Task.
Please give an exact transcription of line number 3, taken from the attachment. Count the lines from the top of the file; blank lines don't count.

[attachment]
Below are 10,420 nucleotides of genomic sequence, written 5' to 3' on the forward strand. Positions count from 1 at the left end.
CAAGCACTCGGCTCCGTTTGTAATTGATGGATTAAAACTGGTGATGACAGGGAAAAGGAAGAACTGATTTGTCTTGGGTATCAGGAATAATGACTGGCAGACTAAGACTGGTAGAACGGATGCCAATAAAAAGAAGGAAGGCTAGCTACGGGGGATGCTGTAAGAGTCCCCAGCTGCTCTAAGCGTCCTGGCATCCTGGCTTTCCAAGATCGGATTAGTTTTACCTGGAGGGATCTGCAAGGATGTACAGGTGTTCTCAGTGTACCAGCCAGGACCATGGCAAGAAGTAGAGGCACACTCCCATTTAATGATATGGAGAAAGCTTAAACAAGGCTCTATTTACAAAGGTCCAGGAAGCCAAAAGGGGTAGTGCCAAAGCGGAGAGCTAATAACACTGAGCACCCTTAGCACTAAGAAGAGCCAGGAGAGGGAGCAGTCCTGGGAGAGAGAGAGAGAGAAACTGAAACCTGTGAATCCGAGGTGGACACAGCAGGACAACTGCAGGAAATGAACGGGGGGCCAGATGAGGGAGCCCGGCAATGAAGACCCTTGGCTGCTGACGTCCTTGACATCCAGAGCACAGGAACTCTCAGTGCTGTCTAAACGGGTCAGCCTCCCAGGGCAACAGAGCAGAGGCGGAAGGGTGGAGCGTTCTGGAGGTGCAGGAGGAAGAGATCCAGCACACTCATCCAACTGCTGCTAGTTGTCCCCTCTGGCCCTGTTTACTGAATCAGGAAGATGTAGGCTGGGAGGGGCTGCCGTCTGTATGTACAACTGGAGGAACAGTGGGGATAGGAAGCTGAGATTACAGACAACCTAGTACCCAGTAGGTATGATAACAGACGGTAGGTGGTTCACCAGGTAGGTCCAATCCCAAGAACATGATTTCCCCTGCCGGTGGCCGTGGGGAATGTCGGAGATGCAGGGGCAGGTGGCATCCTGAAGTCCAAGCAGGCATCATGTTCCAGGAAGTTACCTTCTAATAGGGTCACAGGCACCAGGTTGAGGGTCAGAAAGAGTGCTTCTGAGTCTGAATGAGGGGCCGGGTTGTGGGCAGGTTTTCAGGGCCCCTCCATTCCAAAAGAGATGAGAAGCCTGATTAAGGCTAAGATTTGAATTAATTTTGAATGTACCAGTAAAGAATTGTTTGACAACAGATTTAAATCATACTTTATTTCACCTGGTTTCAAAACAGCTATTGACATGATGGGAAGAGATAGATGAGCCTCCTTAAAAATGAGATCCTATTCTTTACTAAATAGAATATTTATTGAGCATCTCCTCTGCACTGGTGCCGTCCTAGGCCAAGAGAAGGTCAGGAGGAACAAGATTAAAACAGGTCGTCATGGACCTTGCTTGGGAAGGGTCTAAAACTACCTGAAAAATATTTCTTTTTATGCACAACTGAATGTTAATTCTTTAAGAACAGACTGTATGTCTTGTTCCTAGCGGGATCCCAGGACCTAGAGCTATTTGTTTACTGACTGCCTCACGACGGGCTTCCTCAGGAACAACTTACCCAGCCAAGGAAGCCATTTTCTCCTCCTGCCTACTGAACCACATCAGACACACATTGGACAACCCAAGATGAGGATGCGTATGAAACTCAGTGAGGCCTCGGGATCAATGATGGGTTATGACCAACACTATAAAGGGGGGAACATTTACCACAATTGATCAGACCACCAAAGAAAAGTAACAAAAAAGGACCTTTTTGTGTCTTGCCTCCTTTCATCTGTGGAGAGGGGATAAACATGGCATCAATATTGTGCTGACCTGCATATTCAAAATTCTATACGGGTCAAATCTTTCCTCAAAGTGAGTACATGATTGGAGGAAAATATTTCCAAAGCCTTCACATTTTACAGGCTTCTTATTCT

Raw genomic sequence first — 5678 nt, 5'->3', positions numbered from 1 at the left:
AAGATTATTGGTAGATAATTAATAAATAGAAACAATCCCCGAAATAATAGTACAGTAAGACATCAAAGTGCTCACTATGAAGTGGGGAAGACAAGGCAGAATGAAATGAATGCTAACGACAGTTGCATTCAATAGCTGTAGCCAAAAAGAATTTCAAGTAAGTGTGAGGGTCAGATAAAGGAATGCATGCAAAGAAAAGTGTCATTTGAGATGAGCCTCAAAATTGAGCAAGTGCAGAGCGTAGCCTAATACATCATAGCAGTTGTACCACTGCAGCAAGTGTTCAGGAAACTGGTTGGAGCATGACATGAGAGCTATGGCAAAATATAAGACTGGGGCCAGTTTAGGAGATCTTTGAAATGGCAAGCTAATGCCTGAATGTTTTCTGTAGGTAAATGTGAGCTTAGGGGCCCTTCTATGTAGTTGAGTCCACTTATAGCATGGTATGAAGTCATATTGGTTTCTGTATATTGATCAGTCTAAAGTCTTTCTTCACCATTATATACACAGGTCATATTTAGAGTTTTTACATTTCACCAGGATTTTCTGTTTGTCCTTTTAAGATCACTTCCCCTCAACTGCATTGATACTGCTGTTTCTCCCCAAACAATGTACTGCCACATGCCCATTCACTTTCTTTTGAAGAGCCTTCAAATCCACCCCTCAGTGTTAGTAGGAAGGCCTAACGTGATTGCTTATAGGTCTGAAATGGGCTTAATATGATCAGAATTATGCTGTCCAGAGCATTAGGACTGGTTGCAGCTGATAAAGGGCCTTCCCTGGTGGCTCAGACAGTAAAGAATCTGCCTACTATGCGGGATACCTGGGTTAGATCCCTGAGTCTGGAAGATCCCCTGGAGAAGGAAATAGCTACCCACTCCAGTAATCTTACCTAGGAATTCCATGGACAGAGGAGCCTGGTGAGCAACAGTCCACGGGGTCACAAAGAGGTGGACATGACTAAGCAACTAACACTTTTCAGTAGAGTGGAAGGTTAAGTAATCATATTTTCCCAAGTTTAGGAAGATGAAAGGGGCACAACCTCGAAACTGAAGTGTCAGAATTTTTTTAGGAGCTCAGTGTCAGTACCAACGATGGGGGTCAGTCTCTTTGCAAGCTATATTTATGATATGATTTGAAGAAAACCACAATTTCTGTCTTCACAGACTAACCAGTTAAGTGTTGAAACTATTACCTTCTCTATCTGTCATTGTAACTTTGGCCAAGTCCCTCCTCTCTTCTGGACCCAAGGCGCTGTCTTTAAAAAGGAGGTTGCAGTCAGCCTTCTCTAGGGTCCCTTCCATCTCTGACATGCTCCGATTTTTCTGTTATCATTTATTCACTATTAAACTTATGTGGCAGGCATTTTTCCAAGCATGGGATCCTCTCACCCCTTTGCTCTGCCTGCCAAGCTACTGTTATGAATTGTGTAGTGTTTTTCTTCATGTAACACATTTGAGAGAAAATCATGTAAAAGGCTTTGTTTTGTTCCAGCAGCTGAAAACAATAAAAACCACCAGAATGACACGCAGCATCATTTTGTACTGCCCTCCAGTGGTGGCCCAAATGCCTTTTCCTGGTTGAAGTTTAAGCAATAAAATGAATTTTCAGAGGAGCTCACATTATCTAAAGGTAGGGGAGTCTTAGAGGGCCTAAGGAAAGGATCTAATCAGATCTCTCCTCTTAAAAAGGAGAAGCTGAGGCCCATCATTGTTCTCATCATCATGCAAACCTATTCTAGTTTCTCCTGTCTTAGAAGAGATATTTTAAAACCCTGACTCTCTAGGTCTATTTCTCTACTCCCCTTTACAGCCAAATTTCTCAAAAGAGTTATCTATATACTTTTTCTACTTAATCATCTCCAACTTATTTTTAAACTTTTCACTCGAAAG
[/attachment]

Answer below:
Raw genomic sequence first — 5678 nt, 5'->3', positions numbered from 1 at the left: